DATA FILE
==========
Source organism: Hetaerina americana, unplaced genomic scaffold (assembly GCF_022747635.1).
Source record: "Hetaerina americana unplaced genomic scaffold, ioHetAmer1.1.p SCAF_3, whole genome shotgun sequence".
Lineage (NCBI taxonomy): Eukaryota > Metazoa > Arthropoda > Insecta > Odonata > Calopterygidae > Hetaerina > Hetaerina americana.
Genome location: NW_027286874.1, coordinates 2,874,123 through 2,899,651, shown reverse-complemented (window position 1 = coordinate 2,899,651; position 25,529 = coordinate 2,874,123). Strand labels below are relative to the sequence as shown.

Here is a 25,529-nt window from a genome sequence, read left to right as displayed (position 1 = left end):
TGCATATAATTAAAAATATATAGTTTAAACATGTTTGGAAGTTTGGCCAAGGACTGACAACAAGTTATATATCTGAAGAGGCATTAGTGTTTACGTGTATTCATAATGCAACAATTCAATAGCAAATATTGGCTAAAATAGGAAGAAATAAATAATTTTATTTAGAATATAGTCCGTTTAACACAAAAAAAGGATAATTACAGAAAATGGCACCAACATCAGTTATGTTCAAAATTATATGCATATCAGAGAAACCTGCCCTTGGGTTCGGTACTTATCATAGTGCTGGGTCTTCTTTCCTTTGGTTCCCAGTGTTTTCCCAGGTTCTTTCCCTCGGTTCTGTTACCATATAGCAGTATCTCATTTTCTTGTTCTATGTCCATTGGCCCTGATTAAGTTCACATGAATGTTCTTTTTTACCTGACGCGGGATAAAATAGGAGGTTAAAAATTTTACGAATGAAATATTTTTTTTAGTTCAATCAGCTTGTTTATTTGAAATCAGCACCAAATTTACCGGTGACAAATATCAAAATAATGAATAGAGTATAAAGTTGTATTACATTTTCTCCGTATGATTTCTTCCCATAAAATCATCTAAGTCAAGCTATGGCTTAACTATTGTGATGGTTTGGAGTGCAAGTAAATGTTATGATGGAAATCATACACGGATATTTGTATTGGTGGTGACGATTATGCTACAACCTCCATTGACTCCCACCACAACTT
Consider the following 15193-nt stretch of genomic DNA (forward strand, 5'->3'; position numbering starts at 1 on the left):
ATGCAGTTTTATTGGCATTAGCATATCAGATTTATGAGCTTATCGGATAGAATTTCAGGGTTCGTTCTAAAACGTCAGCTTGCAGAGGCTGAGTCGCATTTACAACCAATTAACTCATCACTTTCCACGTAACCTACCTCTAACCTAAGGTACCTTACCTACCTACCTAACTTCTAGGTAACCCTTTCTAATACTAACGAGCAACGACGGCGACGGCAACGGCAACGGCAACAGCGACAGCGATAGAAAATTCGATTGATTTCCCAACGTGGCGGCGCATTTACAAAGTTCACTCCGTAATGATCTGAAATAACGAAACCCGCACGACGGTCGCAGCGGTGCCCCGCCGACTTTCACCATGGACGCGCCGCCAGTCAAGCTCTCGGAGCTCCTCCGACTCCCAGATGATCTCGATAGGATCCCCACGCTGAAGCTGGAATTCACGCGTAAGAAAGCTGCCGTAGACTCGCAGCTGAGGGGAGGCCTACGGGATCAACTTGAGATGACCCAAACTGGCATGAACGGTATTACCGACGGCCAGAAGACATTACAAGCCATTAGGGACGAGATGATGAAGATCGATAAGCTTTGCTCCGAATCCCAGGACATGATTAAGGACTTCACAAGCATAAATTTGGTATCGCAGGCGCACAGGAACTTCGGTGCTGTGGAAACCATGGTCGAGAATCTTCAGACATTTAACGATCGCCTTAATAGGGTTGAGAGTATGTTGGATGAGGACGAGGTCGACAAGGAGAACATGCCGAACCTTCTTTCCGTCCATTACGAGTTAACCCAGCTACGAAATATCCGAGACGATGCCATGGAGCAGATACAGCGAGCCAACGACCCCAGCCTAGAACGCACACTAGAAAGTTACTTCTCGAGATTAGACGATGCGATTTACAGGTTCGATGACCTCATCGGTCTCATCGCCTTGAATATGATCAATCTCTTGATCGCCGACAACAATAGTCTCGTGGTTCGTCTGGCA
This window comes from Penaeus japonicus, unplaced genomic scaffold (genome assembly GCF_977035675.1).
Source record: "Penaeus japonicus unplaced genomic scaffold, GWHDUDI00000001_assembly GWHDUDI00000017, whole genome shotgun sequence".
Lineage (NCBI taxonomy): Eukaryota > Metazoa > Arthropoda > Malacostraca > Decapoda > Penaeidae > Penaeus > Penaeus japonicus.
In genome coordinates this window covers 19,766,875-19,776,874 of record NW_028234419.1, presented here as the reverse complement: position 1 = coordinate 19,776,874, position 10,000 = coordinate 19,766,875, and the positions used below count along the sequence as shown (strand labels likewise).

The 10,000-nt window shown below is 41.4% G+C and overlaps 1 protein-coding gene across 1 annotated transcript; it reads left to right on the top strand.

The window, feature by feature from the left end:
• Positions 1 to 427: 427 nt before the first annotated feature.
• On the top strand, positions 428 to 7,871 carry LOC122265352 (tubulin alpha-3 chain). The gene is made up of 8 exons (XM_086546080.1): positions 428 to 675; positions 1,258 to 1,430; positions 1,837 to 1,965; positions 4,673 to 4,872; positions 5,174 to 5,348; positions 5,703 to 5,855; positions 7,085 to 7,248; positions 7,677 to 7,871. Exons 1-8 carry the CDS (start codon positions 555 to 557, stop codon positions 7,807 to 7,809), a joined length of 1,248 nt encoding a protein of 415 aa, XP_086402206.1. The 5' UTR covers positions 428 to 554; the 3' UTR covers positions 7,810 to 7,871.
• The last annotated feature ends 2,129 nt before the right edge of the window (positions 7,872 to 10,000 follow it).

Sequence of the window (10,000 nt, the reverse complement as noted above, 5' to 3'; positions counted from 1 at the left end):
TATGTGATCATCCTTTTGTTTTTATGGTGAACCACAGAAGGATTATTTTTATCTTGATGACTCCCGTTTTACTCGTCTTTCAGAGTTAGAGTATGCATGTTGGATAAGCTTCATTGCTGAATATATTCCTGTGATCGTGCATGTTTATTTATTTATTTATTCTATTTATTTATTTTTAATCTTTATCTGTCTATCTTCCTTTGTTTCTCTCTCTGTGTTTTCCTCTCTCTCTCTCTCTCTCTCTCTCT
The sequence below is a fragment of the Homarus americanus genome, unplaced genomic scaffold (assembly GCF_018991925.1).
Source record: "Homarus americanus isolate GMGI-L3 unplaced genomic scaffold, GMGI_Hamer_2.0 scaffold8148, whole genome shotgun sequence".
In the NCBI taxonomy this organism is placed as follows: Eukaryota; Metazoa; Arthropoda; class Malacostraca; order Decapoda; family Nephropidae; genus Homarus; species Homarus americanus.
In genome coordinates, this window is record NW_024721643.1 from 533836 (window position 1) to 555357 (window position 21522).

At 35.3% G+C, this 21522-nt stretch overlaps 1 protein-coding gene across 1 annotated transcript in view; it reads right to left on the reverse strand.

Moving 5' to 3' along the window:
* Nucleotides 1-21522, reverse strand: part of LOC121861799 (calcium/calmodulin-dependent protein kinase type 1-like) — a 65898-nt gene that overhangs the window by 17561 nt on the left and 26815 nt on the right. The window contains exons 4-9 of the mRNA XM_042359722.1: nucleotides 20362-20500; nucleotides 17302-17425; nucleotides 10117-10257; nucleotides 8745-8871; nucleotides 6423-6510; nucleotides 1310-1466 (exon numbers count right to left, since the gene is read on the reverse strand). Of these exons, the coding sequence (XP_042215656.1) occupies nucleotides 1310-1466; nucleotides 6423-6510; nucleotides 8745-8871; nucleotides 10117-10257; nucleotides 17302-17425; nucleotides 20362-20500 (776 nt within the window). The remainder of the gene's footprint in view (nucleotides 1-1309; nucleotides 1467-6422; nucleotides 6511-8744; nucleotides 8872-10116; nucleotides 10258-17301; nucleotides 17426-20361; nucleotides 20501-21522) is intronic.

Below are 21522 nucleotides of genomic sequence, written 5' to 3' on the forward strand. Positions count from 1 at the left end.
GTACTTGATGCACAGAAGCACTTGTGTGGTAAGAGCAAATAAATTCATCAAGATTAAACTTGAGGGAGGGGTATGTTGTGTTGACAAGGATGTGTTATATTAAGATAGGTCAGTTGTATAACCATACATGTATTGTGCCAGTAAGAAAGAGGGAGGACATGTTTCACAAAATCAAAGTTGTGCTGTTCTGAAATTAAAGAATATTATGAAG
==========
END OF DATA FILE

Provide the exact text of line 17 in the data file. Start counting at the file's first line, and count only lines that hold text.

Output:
• The last annotated feature ends 2,129 nt before the right edge of the window (positions 7,872 to 10,000 follow it).